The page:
❝Don't let the troubles in your head steal too much time; you'll soon be dead.❞ -Dave Matthews
I'm curious if this has ever happened to you: you notice somebody, say online, do something you find despicable. This person's actions get you thinking about how bad this person is. These thoughts about how bad this person is triggers anger inside of you. Now you are thinking about all the ways you have every right to be angry at this person, making you angrier. Then this added anger makes you think about all the other things you could be doing with your time, which triggers even more anger mixed with a little bit of guilt.
And you ride this thought/emotion loop for an hour before you realize you're not present with your family.
It's easy for us to identify with our thoughts and emotions or identify ourselves or others with behaviors. But there's a lot of power in letting go. By breaking this identification, you can let these mental and physical states go when they're no longer useful.
PEOPLE AND BEHAVIORS
The language we use is important because it both shapes our beliefs and is shaped by our beliefs. For example, telling your daughter that she is bad or even that she is being bad creates the narrative that she is a bad person. Telling her she's a good person but has done something bad separates her from the behavior.
Similarly, being disappointed with your spouse differs from being disappointed with something they did or didn't do.
If you are arguing with somebody, you can reframe the discussion away from being a you versus the other person situation and towards a situation where it is you and the other person versus the problem.
People are not their behaviors. Breaking the identification between people and their actions separates their character from what they do.
The Five Facet Mindfulness Questionnaire measures your level of mindfulness among five interrelated components. These components are observing, describing, acting with awareness, nonjudgment of inner experiences, and not reactivity to inner experiences. They can be helpful in gaining an understanding of the areas of mindfulness in which you may want to focus.
YOU AND YOUR EMOTIONS
Thinking of our emotions as part of our identity removes our ability to feel like we're in control. If, for example, I think I am angry, then I'm more likely to act in a way that an angry person acts. If I think I am sad, then I will act out how I think a sad person acts. It can start to feel like I don't have a choice and that my emotions drive my behavior.
Instead, if we can start to see emotions as information for us to use, then we can start to learn what our emotions are telling us and use that information to make the best choice going forward.
There's a difference between saying, "I am angry," and saying, "I feel angry."
You are not your emotions. You experience emotions.
YOU AND YOUR THOUGHTS
We generate a lot of thoughts. We have around 60,000 thoughts every day. If you've ever spent any time doing mindfulness meditation, you know just how wild your thoughts can be. They jump around faster than you can pay attention to them.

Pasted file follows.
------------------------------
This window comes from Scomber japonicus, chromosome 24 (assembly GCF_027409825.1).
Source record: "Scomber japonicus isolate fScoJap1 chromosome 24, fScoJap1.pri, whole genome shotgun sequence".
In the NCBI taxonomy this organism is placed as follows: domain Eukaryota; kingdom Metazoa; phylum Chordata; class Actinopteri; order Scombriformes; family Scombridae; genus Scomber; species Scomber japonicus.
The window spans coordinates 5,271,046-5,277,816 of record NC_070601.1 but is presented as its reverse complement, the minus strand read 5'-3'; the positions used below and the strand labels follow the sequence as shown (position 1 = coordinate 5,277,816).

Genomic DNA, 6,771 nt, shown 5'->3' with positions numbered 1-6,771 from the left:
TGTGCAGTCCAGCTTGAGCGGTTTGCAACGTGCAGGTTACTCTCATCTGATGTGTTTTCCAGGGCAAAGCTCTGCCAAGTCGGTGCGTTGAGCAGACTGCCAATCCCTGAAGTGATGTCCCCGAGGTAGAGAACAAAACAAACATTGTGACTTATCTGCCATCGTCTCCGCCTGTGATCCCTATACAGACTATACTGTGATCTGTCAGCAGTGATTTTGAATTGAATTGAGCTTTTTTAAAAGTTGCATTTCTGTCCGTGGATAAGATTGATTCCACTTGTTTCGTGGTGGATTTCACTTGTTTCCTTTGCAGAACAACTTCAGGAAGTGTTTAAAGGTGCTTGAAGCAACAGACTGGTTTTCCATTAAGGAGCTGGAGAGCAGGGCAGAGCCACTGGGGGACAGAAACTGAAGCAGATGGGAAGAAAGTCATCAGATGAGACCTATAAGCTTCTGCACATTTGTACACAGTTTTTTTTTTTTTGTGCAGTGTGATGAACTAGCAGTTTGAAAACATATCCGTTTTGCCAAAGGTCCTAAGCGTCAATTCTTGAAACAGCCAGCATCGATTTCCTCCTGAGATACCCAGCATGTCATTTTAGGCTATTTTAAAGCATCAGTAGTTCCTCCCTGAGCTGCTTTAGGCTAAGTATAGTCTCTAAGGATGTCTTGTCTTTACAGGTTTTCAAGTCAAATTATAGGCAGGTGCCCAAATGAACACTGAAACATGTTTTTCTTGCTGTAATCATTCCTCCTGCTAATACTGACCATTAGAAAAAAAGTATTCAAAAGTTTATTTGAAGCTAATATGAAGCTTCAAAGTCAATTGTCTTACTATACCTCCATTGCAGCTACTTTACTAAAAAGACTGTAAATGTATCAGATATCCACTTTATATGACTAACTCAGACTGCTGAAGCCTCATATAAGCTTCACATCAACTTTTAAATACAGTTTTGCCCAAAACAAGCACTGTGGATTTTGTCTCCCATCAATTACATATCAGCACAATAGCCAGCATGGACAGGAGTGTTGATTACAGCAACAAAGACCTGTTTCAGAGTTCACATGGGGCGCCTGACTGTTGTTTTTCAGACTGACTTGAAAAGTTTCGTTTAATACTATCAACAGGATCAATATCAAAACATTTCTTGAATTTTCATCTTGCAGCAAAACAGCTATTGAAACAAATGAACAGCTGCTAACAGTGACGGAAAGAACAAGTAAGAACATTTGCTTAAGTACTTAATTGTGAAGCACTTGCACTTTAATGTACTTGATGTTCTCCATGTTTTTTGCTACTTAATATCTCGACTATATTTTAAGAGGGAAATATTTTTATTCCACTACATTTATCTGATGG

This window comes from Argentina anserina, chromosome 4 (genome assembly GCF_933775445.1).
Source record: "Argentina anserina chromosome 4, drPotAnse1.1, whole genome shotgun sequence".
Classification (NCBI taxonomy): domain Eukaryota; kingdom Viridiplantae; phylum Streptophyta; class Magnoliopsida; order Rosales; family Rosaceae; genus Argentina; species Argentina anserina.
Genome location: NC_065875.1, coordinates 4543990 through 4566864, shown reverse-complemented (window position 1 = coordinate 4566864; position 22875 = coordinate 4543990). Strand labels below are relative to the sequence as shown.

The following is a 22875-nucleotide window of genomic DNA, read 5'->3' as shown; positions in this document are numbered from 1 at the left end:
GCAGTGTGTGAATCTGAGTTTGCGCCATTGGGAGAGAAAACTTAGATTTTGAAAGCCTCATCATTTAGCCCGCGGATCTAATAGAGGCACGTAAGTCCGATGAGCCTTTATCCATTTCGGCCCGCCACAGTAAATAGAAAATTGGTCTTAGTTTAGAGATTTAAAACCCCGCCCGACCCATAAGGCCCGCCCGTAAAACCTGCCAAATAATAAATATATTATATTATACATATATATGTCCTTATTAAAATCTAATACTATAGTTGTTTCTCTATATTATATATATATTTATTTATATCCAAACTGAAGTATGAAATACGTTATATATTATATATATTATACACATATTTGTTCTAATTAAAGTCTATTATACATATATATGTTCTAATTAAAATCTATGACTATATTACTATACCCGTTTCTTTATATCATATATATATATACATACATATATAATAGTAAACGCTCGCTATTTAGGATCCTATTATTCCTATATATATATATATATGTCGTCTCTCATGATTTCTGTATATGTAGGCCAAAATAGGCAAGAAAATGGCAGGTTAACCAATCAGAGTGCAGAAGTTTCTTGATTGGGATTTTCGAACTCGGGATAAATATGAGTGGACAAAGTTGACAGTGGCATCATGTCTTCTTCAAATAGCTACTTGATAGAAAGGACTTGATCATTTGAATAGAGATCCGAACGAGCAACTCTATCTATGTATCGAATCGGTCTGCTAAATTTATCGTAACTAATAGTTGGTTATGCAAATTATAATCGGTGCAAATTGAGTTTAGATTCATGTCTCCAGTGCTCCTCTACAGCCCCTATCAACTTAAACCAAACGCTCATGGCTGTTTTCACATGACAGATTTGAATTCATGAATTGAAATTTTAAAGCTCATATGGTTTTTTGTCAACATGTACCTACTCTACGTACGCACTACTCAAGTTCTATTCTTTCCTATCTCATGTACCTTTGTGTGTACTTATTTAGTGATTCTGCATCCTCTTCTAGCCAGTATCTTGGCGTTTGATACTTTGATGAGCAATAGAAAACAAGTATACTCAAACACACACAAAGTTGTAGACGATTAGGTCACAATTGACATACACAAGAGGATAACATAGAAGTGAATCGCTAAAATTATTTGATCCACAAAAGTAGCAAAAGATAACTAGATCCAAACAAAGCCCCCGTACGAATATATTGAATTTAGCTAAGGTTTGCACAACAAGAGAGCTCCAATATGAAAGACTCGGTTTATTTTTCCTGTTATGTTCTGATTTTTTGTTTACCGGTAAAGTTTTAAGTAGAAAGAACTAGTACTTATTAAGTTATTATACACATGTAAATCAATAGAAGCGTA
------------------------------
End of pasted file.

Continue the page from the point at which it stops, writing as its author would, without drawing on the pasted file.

It can feel as though our thoughts are a part of us. And when this happens, we can become lost in thought. We end up thinking without knowing that we're thinking and we get yanked around by whatever our thoughts happen to be. We are a victim of whatever our last thought was.
Breaking identification with thought helps you see thoughts for what they are. Thoughts are just passing ideas that you don't have to give any attention to.
You have thoughts. You are not your thoughts.
EVERYTHING COMES AND GOES
When you begin to break identification with your behaviors, emotions, and thoughts, you start to see that everything simply arrives and then leaves. If we don't pay attention to them or only pay attention insofar as we get any helpful information, then we allow ourselves to let them go when they're no longer useful.
Thoughts, emotions, and feelings are nothing more than passing guests that want the best for us.
We don't have to let ourselves be pulled around by our behaviors, emotions, and thoughts. We can let them go. And letting them go gives us freedom.
You get one life; live intentionally.
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References and Influences
Ben-Shahar, Tal: Happier, No Matter What
Burkeman, Oliver: The Antidote
Dalai Lama & Howard Cutler: The Art of Happiness
Feldman Barrett, Lisa: How Emotions Are Made
Haidt, Jonathan: The Happiness Hypothesis
Hanh, Thich Nhat: You Are Here
Hanson, Rick: Hardwiring Happiness
Hanson, Rick & Forrest Hanson: Resilient
Hanson, Rick & Richard Mendius: Buddha’s Brain
Harris, Dan: 10% Happier
Harris, Sam: Waking Up
Irvine, William: Guide to the Good Life
Irvine, William: The Stoic Challenge
Kabat-Zinn, Jon: Wherever You Go, There You Are
Krueger, David & John David Mann: The Secret Language of Money
Manson, Mark: Everything is Fucked
PositivePsychology.com: Mindfulness X
Reivich, Karen & Andrew Shatte: The Resilience Factor
Wallace, David Foster: This is Water
Note: Above is a list of references that I intentionally looked at while writing this post. It is not meant to be a definitive list of everything that influenced by thinking and writing. If you notice something that you think I left out, please let me know; I will be happy to update the list.